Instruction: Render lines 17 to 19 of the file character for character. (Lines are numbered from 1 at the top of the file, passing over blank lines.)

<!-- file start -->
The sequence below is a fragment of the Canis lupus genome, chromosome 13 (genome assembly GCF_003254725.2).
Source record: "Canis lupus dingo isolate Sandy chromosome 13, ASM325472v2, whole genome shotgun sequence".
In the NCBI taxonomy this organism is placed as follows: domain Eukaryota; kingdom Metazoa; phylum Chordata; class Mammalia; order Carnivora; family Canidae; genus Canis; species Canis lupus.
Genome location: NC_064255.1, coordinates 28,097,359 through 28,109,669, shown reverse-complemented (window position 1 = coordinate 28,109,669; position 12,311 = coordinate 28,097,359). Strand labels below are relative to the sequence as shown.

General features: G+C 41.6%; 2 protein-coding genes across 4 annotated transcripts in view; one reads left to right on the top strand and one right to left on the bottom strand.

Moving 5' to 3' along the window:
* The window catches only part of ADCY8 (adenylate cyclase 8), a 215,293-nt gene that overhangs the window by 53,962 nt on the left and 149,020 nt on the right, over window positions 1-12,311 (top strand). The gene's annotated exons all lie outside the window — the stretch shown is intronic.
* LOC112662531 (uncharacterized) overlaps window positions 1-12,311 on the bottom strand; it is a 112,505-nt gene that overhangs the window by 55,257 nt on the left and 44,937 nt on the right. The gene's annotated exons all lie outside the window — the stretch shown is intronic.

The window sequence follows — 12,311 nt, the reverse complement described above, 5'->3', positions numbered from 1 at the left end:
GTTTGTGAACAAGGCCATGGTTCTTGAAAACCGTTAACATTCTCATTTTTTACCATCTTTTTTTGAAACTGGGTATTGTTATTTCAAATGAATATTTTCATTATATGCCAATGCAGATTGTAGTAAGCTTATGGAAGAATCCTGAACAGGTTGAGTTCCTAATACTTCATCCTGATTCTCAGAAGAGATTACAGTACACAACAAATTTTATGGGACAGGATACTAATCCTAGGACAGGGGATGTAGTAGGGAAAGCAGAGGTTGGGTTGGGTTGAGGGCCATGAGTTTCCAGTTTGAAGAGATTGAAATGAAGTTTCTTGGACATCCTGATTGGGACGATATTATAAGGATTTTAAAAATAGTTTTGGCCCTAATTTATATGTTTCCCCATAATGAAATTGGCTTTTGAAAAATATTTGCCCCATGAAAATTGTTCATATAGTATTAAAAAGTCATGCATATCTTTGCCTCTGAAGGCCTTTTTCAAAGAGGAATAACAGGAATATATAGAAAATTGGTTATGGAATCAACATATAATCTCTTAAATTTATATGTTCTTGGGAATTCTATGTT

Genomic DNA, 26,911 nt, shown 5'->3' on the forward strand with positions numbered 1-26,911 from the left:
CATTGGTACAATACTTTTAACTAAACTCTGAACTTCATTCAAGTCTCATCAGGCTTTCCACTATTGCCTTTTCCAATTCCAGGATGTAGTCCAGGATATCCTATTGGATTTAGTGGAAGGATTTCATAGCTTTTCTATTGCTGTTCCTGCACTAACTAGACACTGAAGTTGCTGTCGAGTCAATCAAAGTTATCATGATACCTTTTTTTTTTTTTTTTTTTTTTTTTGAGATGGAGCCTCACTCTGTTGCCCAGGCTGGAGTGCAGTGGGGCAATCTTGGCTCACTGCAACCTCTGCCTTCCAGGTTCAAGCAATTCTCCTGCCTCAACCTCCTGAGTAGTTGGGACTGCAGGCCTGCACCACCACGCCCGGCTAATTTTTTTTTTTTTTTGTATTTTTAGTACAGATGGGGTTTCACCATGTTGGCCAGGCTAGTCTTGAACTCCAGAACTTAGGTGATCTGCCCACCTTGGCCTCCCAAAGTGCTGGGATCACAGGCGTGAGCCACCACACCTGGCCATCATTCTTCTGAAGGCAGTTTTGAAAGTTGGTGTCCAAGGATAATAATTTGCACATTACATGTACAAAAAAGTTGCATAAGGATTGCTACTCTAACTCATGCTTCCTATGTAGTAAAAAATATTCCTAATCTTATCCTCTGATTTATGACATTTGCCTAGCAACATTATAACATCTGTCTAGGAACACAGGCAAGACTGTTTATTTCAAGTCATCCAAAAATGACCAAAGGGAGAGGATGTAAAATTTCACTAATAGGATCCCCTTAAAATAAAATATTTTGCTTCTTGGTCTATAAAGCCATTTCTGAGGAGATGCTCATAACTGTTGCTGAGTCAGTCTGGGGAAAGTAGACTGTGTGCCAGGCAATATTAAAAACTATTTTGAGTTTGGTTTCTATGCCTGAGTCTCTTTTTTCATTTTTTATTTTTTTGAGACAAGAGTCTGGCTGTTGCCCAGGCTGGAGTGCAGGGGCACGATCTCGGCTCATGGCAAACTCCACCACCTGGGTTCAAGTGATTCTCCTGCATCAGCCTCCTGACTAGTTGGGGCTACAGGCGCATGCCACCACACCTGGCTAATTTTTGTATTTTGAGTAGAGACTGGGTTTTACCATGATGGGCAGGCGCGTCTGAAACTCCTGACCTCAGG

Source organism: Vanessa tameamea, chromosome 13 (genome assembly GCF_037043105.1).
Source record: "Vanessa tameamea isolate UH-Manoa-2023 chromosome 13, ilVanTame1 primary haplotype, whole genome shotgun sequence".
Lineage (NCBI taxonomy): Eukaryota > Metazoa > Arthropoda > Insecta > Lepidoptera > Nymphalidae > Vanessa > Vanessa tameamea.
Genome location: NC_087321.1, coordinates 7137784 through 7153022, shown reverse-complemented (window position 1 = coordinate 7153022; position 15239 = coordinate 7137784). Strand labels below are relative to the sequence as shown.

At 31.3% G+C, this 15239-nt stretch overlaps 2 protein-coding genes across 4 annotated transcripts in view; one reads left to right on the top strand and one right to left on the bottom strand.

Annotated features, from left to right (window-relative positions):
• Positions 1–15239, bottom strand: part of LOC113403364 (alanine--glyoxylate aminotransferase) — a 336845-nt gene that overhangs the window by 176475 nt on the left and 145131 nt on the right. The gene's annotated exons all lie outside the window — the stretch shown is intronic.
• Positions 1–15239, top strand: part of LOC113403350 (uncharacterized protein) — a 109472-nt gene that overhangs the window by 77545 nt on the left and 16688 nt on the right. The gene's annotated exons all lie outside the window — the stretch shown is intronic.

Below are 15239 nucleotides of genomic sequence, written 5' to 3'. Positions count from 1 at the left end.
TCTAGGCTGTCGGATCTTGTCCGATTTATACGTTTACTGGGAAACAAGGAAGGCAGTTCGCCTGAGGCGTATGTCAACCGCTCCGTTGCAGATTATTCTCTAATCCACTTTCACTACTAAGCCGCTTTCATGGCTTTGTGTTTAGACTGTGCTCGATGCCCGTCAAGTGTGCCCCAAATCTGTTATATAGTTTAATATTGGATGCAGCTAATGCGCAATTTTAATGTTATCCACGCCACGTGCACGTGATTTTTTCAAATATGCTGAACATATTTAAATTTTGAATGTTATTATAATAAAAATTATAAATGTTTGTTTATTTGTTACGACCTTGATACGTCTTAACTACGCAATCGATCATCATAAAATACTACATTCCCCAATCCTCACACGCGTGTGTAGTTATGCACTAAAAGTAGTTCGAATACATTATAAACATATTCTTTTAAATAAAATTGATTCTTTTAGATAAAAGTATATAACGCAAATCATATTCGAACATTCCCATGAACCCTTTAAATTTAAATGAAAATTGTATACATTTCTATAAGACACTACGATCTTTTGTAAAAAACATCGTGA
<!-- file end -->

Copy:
At 31.3% G+C, this 15239-nt stretch overlaps 2 protein-coding genes across 4 annotated transcripts in view; one reads left to right on the top strand and one right to left on the bottom strand.

Annotated features, from left to right (window-relative positions):
• Positions 1–15239, bottom strand: part of LOC113403364 (alanine--glyoxylate aminotransferase) — a 336845-nt gene that overhangs the window by 176475 nt on the left and 145131 nt on the right. The gene's annotated exons all lie outside the window — the stretch shown is intronic.